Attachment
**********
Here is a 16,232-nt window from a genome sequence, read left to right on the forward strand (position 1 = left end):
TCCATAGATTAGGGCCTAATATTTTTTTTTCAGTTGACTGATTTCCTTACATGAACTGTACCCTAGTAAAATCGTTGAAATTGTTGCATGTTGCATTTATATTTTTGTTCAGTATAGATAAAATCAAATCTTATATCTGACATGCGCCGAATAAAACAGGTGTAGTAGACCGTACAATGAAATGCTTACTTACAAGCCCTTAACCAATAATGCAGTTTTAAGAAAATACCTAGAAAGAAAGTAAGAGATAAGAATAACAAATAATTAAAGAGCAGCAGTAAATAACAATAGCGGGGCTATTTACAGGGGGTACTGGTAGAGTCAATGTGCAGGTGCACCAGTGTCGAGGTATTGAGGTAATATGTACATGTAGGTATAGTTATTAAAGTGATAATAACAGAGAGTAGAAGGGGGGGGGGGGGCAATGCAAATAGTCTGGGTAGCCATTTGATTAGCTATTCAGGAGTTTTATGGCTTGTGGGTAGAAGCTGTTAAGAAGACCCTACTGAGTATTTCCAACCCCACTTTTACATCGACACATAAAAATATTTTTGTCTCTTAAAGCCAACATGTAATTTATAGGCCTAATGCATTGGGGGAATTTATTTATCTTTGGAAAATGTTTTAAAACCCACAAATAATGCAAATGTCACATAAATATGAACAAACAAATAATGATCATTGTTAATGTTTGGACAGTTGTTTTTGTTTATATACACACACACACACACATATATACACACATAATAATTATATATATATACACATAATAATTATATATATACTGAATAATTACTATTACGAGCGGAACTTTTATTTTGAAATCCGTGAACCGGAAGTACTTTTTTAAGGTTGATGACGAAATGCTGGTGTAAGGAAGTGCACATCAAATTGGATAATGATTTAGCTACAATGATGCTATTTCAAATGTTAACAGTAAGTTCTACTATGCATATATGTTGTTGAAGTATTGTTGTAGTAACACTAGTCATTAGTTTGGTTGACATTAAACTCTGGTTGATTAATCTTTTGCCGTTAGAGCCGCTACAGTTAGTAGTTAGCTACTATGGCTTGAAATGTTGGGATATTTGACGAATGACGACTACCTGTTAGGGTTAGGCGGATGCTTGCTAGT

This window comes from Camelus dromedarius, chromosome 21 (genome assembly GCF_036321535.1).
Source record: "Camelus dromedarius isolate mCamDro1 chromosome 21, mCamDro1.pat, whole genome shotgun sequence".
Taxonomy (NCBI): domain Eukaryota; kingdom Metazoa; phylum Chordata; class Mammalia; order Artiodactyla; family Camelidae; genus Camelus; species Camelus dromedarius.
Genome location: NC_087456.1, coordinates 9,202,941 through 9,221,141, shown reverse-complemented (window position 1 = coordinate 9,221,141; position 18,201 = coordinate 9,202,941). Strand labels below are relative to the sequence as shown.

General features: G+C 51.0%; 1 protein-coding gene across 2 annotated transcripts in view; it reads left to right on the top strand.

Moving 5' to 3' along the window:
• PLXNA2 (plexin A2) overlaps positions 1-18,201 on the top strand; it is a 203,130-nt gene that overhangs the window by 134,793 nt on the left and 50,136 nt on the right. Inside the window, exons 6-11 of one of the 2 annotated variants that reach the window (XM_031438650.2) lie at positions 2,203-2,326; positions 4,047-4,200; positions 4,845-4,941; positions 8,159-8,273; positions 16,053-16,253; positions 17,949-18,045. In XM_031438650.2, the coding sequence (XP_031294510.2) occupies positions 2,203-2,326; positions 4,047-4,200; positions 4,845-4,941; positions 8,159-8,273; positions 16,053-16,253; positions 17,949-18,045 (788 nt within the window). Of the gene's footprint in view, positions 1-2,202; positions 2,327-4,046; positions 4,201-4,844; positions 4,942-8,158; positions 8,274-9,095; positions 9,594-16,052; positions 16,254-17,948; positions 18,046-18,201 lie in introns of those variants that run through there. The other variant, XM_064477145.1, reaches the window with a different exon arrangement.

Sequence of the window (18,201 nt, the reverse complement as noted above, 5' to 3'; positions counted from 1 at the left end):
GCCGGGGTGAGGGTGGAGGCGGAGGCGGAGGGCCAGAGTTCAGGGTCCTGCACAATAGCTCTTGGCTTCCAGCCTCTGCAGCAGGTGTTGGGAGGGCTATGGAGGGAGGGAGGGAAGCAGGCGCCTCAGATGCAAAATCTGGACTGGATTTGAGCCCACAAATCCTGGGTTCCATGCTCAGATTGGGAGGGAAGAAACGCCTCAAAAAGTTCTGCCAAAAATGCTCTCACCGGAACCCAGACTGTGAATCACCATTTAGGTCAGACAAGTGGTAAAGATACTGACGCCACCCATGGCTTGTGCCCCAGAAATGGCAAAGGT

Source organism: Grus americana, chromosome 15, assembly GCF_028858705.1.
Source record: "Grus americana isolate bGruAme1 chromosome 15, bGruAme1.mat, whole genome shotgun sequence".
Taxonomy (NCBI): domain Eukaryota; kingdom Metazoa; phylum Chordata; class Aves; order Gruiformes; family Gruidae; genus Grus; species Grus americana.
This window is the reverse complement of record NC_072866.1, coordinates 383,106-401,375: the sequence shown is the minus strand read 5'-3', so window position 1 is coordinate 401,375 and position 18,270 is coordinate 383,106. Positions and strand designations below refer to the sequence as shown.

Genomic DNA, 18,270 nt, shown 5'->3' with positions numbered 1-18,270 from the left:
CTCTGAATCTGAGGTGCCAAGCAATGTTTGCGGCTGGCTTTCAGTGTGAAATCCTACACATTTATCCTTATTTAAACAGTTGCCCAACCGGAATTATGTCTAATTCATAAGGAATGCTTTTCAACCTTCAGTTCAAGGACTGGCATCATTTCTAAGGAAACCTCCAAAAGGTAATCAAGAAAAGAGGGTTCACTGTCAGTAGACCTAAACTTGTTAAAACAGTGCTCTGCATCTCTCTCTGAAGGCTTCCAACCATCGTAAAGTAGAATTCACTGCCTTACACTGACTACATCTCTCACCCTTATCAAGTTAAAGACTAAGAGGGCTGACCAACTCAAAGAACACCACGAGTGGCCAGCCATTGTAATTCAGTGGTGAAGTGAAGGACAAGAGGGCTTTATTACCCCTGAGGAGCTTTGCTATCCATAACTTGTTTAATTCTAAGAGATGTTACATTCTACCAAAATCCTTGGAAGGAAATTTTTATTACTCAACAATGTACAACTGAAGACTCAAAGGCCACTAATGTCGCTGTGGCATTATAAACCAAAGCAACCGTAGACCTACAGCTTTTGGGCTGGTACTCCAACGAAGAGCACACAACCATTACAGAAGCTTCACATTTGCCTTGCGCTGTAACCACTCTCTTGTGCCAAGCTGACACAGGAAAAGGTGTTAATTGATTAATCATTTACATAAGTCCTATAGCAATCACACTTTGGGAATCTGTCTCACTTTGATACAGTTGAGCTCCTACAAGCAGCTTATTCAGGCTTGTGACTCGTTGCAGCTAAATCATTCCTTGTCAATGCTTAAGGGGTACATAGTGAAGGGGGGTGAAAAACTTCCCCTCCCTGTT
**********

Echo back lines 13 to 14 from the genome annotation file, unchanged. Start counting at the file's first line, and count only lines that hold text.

Source record: "Grus americana isolate bGruAme1 chromosome 15, bGruAme1.mat, whole genome shotgun sequence".
Taxonomy (NCBI): domain Eukaryota; kingdom Metazoa; phylum Chordata; class Aves; order Gruiformes; family Gruidae; genus Grus; species Grus americana.